Journal article

Influences of Dilute Organic Adsorbates on the Hydration of Low-Surface-Area Silicates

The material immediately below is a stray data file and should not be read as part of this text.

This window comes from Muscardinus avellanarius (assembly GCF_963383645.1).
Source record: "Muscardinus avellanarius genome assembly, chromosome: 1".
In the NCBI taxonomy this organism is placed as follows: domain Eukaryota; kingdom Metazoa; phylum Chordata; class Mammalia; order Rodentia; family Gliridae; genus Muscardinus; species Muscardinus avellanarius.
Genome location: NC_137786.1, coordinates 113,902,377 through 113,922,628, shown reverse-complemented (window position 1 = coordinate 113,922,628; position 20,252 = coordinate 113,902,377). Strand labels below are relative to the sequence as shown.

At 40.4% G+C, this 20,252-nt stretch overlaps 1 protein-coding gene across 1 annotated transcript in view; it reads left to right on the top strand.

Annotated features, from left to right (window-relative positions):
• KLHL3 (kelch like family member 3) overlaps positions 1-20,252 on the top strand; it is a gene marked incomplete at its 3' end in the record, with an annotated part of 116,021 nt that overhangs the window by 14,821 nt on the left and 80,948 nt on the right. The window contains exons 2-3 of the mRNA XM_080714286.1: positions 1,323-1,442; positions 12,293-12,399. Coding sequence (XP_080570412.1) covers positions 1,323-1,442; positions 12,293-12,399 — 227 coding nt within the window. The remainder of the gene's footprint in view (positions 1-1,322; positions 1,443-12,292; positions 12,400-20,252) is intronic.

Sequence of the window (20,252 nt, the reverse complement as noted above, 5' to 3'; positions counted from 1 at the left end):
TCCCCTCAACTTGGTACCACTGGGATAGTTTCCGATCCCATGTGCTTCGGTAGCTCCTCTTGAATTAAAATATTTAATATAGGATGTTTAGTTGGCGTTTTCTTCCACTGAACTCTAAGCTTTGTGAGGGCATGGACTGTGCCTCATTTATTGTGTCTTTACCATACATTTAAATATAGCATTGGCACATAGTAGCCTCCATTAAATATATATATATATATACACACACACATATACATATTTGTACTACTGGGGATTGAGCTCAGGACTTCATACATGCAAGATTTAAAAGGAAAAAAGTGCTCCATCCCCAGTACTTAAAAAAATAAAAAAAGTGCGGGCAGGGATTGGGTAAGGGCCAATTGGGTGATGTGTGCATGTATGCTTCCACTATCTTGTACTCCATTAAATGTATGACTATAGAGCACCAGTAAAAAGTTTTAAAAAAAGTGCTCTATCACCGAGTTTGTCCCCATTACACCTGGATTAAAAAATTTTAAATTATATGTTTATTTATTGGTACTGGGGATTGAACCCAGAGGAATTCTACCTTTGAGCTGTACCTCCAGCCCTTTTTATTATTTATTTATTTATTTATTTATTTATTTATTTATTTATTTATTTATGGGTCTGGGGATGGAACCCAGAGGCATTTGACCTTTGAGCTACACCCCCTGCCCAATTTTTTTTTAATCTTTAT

Competitive adsorption of dilute quantities of certain organic molecules and water at silicate surfaces strongly influence the rates of silicate dissolution, hydration, and crystallization. Here, we determine the molecular-level structures, compositions, and site-specific interactions of adsorbed organic molecules at low absolute bulk concentrations on heterogeneous silicate particle surfaces at early stages of hydration. Specifically, dilute quantities (similar to 0.1% by weight of solids) of the disaccharide sucrose or industrially important phosphonic acid species slow dramatically the hydration of low-surface-area (similar to 1 m(2)/g) silicate particles. Here, the physicochemically distinct adsorption interactions of these organic species are established by using dynamic nuclear polarization (DNP) surface-enhanced solid-state NMR techniques. These measurements provide significantly improved signal sensitivity for near-surface species that is crucial for the detection and analysis of dilute adsorbed organic molecules and silicate species on low-surface-area particles, which until now have been infeasible to characterize. DNP-enhanced 2D Si-29{H-1}, C-13{H-1}, and P-31{H-1} heteronuclear correlation and 1D Si-29{C-13} rotational-echo double-resonance NMR measurements establish hydrogen-bond-mediated adsorption of sucrose at distinct nonhydrated and hydrated silicate surface sites and electrostatic interactions with surface Ca2+ cations. By comparison, phosphonic acid molecules are found to adsorb electrostatically at or near cationic calcium surface sites to form Ca(2+)phosphonate complexes. Although dilute quantities of both types of organic molecules effectively inhibit hydration, they do so by adsorbing in distinct ways that depend on their specific architectures and physicochemical interactions. The results demonstrate the feasibility of using DNP-enhanced NMR techniques to measure and assess dilute adsorbed molecules and their molecular interactions on low-surface-area materials, notably for compositions that are industrially relevant.


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